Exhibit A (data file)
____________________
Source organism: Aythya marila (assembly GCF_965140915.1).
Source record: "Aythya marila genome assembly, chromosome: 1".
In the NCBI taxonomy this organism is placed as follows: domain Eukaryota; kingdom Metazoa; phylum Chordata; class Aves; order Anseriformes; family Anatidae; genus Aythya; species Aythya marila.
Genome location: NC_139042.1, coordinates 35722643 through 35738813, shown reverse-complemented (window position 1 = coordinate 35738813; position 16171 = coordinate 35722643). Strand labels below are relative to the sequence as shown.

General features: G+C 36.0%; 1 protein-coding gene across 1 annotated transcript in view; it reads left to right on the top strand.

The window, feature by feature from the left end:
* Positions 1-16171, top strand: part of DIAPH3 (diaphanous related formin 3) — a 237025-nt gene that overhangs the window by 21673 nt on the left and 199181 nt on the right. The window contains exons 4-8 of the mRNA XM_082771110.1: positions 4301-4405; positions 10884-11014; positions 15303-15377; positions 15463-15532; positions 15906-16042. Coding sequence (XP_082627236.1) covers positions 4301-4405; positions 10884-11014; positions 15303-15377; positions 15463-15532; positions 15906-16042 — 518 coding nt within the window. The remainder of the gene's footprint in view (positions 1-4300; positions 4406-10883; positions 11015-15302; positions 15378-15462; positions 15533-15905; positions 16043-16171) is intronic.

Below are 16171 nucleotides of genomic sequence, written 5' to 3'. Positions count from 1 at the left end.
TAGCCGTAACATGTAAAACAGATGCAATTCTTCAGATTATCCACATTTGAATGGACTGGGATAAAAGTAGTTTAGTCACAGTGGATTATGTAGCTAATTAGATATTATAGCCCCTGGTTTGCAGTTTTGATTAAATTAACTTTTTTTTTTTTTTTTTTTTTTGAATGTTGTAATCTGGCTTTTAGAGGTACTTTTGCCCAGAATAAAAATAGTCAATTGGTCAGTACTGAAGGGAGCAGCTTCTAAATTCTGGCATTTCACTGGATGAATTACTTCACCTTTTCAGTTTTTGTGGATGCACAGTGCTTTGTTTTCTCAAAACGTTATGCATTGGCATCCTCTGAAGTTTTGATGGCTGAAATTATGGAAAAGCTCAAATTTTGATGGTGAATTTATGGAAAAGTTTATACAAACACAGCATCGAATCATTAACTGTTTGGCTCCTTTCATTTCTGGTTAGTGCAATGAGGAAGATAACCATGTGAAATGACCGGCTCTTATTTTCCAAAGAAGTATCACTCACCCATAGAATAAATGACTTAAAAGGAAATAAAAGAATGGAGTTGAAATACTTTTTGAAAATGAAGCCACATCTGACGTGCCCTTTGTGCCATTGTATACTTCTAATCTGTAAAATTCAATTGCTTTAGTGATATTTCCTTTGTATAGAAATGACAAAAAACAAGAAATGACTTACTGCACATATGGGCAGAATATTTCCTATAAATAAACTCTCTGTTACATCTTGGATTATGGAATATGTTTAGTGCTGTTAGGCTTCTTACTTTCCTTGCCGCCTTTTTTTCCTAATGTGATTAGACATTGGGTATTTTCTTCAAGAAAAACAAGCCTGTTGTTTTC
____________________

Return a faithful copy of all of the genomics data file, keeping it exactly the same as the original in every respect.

Source organism: Aythya marila (assembly GCF_965140915.1).
Source record: "Aythya marila genome assembly, chromosome: 1".
In the NCBI taxonomy this organism is placed as follows: domain Eukaryota; kingdom Metazoa; phylum Chordata; class Aves; order Anseriformes; family Anatidae; genus Aythya; species Aythya marila.
Genome location: NC_139042.1, coordinates 35722643 through 35738813, shown reverse-complemented (window position 1 = coordinate 35738813; position 16171 = coordinate 35722643). Strand labels below are relative to the sequence as shown.

General features: G+C 36.0%; 1 protein-coding gene across 1 annotated transcript in view; it reads left to right on the top strand.

The window, feature by feature from the left end:
* Positions 1-16171, top strand: part of DIAPH3 (diaphanous related formin 3) — a 237025-nt gene that overhangs the window by 21673 nt on the left and 199181 nt on the right. The window contains exons 4-8 of the mRNA XM_082771110.1: positions 4301-4405; positions 10884-11014; positions 15303-15377; positions 15463-15532; positions 15906-16042. Coding sequence (XP_082627236.1) covers positions 4301-4405; positions 10884-11014; positions 15303-15377; positions 15463-15532; positions 15906-16042 — 518 coding nt within the window. The remainder of the gene's footprint in view (positions 1-4300; positions 4406-10883; positions 11015-15302; positions 15378-15462; positions 15533-15905; positions 16043-16171) is intronic.

Below are 16171 nucleotides of genomic sequence, written 5' to 3'. Positions count from 1 at the left end.
TAGCCGTAACATGTAAAACAGATGCAATTCTTCAGATTATCCACATTTGAATGGACTGGGATAAAAGTAGTTTAGTCACAGTGGATTATGTAGCTAATTAGATATTATAGCCCCTGGTTTGCAGTTTTGATTAAATTAACTTTTTTTTTTTTTTTTTTTTTTGAATGTTGTAATCTGGCTTTTAGAGGTACTTTTGCCCAGAATAAAAATAGTCAATTGGTCAGTACTGAAGGGAGCAGCTTCTAAATTCTGGCATTTCACTGGATGAATTACTTCACCTTTTCAGTTTTTGTGGATGCACAGTGCTTTGTTTTCTCAAAACGTTATGCATTGGCATCCTCTGAAGTTTTGATGGCTGAAATTATGGAAAAGCTCAAATTTTGATGGTGAATTTATGGAAAAGTTTATACAAACACAGCATCGAATCATTAACTGTTTGGCTCCTTTCATTTCTGGTTAGTGCAATGAGGAAGATAACCATGTGAAATGACCGGCTCTTATTTTCCAAAGAAGTATCACTCACCCATAGAATAAATGACTTAAAAGGAAATAAAAGAATGGAGTTGAAATACTTTTTGAAAATGAAGCCACATCTGACGTGCCCTTTGTGCCATTGTATACTTCTAATCTGTAAAATTCAATTGCTTTAGTGATATTTCCTTTGTATAGAAATGACAAAAAACAAGAAATGACTTACTGCACATATGGGCAGAATATTTCCTATAAATAAACTCTCTGTTACATCTTGGATTATGGAATATGTTTAGTGCTGTTAGGCTTCTTACTTTCCTTGCCGCCTTTTTTTCCTAATGTGATTAGACATTGGGTATTTTCTTCAAGAAAAACAAGCCTGTTGTTTTC